(Oryzopsis exigua (Syn= Piptatherum exiguum) )
Photo Copyright 1950 Hitchcock, A.S. (rev A. Chase)
Description: The jointed stems of this grass (culms) are densely tufted, stiffly erect, rough to the touch (scabrous), and 6 to 12 inches (15 to 30 cm) tall. Leaf sheaths are smooth or somewhat scabrous; appendage at junction of leaf sheath and blade (ligule) is 1/8 inch (2 to 3 mm) long; blades are scabrous and 2 to 4 inches (5 to 10 cm) long; culm blades about 3/4 inch (2 cm) shorter. Panicle (branched cluster of flowers) narrow, 1-1/4 to 2-3/8 inches (3 to 6 cm) long, appressed, the lower 3/8 to 3/4 (1 to 2 cm). Spikelets short-stalked, glumes pointed, lemma awn 1/4 inch (5 mm) in length and bent. (Please see glossary below.)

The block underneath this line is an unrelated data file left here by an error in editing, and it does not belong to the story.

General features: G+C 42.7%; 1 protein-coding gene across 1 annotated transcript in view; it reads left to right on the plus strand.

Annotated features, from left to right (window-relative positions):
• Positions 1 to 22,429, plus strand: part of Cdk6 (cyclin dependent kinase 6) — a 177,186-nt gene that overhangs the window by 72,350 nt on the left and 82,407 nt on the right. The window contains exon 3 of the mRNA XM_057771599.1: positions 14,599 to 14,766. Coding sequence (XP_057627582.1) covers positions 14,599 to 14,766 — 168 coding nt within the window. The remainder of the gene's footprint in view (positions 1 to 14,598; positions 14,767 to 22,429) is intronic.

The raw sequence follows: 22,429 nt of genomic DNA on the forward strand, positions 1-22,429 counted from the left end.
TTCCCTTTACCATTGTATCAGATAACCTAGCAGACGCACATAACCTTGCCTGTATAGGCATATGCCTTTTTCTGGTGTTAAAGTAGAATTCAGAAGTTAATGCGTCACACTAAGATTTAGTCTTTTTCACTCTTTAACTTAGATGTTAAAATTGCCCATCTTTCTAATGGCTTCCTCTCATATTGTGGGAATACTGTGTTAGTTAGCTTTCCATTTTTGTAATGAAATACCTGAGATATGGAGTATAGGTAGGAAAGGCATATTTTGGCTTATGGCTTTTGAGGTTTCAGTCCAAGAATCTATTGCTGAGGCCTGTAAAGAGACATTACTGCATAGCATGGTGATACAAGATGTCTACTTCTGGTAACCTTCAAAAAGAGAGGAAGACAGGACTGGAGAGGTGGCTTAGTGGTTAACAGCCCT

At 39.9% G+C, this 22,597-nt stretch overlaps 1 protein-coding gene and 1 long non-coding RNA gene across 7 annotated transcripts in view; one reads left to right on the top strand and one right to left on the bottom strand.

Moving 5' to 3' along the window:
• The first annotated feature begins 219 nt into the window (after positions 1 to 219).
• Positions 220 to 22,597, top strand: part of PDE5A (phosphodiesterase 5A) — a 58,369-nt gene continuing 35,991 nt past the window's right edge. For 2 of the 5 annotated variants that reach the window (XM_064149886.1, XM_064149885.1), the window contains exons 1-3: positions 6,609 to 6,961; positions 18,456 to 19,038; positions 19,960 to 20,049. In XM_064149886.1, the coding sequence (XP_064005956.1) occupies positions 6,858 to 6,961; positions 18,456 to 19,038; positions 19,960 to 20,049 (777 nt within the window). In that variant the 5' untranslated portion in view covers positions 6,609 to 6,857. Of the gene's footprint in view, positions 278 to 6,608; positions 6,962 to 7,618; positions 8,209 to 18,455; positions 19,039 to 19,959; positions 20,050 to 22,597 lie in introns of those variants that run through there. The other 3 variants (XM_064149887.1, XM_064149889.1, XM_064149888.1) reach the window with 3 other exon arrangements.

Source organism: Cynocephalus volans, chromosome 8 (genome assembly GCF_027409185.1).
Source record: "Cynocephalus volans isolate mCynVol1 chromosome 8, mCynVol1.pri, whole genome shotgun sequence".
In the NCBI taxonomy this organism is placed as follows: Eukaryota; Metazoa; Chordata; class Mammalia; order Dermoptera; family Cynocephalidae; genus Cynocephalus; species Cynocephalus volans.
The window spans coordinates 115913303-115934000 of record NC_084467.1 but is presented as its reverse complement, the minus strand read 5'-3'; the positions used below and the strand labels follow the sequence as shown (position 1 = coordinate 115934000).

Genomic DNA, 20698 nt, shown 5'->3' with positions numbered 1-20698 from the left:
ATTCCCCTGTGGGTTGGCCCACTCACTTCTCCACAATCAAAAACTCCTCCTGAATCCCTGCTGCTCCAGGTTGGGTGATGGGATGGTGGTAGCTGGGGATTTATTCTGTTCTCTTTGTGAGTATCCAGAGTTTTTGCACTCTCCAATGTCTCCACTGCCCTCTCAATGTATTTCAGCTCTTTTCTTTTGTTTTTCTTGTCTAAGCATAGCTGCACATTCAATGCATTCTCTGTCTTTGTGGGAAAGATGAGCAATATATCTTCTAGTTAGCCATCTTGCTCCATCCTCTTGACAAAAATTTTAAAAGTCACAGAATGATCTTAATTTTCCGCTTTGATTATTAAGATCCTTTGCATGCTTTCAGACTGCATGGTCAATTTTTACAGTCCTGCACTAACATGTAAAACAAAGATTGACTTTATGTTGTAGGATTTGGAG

- Narrow, short inflorescence.
- One floret per spikelet with a very short, bent awn.
Distribution: Lassen and Modoc Counties. Also Nevada and Oregon. Within public lands administered by the Alturas Field Office on Mt. Dome and by the Eagle Lake Field Office on Observation Peak—only known locations.
Habitat: Dry open ground or open woods, at moderately high atitudes (6,400 to 8,000 feet). Steep slopes and adjacent talus slopes.
Flowering Period: June - August
Similar Plants: Achnatherum thurberiana, has a taller culm and much larger fruit. Bristle-like appendage at end of leaf (awn) also much longer. Indian ricegrass much different with open cluster of flowers (inflorescence).
Status: BLM Sensitive, California Native Plant Society List 2.3